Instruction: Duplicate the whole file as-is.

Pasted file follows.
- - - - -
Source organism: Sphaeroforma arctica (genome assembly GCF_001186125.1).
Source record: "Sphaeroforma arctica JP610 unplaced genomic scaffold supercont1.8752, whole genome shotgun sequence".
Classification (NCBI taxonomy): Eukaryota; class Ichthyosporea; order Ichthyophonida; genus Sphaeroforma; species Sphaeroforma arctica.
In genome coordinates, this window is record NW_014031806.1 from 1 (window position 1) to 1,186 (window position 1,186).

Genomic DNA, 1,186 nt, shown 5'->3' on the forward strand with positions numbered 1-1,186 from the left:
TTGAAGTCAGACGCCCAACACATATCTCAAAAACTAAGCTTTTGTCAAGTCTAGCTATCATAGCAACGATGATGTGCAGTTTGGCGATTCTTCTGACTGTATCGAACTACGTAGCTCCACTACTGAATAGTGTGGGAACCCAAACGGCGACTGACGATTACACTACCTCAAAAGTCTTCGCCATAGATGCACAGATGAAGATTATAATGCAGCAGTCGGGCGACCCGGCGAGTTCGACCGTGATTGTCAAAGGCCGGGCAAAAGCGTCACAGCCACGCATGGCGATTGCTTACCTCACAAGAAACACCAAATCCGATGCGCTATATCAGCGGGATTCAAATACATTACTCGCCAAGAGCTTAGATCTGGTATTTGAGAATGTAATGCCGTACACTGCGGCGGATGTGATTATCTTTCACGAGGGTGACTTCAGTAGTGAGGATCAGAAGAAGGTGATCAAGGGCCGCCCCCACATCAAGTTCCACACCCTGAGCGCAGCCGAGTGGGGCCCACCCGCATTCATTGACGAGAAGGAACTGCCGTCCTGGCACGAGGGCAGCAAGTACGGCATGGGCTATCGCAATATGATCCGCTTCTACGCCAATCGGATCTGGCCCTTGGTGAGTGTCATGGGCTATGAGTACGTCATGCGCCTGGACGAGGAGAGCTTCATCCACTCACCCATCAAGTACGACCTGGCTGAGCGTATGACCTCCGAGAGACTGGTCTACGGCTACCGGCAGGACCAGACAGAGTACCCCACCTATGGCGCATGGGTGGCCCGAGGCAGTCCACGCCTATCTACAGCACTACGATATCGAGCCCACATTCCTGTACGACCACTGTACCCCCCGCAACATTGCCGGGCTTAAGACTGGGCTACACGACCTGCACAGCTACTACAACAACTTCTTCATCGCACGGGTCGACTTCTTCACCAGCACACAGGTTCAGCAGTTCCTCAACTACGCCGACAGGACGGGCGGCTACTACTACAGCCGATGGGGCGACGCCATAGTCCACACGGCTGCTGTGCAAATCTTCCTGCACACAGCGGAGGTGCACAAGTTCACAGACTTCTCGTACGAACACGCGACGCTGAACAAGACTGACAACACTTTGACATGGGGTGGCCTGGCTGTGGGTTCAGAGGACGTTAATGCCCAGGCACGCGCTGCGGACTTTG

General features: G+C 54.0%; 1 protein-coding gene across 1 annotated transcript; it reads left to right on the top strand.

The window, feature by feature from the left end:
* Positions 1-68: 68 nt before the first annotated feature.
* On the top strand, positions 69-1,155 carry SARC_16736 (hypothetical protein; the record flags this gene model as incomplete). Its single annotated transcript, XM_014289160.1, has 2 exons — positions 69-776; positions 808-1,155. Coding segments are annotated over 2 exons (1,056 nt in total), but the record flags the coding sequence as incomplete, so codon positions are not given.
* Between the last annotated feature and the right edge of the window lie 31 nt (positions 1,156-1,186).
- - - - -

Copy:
Source organism: Sphaeroforma arctica (genome assembly GCF_001186125.1).
Source record: "Sphaeroforma arctica JP610 unplaced genomic scaffold supercont1.8752, whole genome shotgun sequence".
Classification (NCBI taxonomy): Eukaryota; class Ichthyosporea; order Ichthyophonida; genus Sphaeroforma; species Sphaeroforma arctica.
In genome coordinates, this window is record NW_014031806.1 from 1 (window position 1) to 1,186 (window position 1,186).

Genomic DNA, 1,186 nt, shown 5'->3' on the forward strand with positions numbered 1-1,186 from the left:
TTGAAGTCAGACGCCCAACACATATCTCAAAAACTAAGCTTTTGTCAAGTCTAGCTATCATAGCAACGATGATGTGCAGTTTGGCGATTCTTCTGACTGTATCGAACTACGTAGCTCCACTACTGAATAGTGTGGGAACCCAAACGGCGACTGACGATTACACTACCTCAAAAGTCTTCGCCATAGATGCACAGATGAAGATTATAATGCAGCAGTCGGGCGACCCGGCGAGTTCGACCGTGATTGTCAAAGGCCGGGCAAAAGCGTCACAGCCACGCATGGCGATTGCTTACCTCACAAGAAACACCAAATCCGATGCGCTATATCAGCGGGATTCAAATACATTACTCGCCAAGAGCTTAGATCTGGTATTTGAGAATGTAATGCCGTACACTGCGGCGGATGTGATTATCTTTCACGAGGGTGACTTCAGTAGTGAGGATCAGAAGAAGGTGATCAAGGGCCGCCCCCACATCAAGTTCCACACCCTGAGCGCAGCCGAGTGGGGCCCACCCGCATTCATTGACGAGAAGGAACTGCCGTCCTGGCACGAGGGCAGCAAGTACGGCATGGGCTATCGCAATATGATCCGCTTCTACGCCAATCGGATCTGGCCCTTGGTGAGTGTCATGGGCTATGAGTACGTCATGCGCCTGGACGAGGAGAGCTTCATCCACTCACCCATCAAGTACGACCTGGCTGAGCGTATGACCTCCGAGAGACTGGTCTACGGCTACCGGCAGGACCAGACAGAGTACCCCACCTATGGCGCATGGGTGGCCCGAGGCAGTCCACGCCTATCTACAGCACTACGATATCGAGCCCACATTCCTGTACGACCACTGTACCCCCCGCAACATTGCCGGGCTTAAGACTGGGCTACACGACCTGCACAGCTACTACAACAACTTCTTCATCGCACGGGTCGACTTCTTCACCAGCACACAGGTTCAGCAGTTCCTCAACTACGCCGACAGGACGGGCGGCTACTACTACAGCCGATGGGGCGACGCCATAGTCCACACGGCTGCTGTGCAAATCTTCCTGCACACAGCGGAGGTGCACAAGTTCACAGACTTCTCGTACGAACACGCGACGCTGAACAAGACTGACAACACTTTGACATGGGGTGGCCTGGCTGTGGGTTCAGAGGACGTTAATGCCCAGGCACGCGCTGCGGACTTTG

General features: G+C 54.0%; 1 protein-coding gene across 1 annotated transcript; it reads left to right on the top strand.

The window, feature by feature from the left end:
* Positions 1-68: 68 nt before the first annotated feature.
* On the top strand, positions 69-1,155 carry SARC_16736 (hypothetical protein; the record flags this gene model as incomplete). Its single annotated transcript, XM_014289160.1, has 2 exons — positions 69-776; positions 808-1,155. Coding segments are annotated over 2 exons (1,056 nt in total), but the record flags the coding sequence as incomplete, so codon positions are not given.
* Between the last annotated feature and the right edge of the window lie 31 nt (positions 1,156-1,186).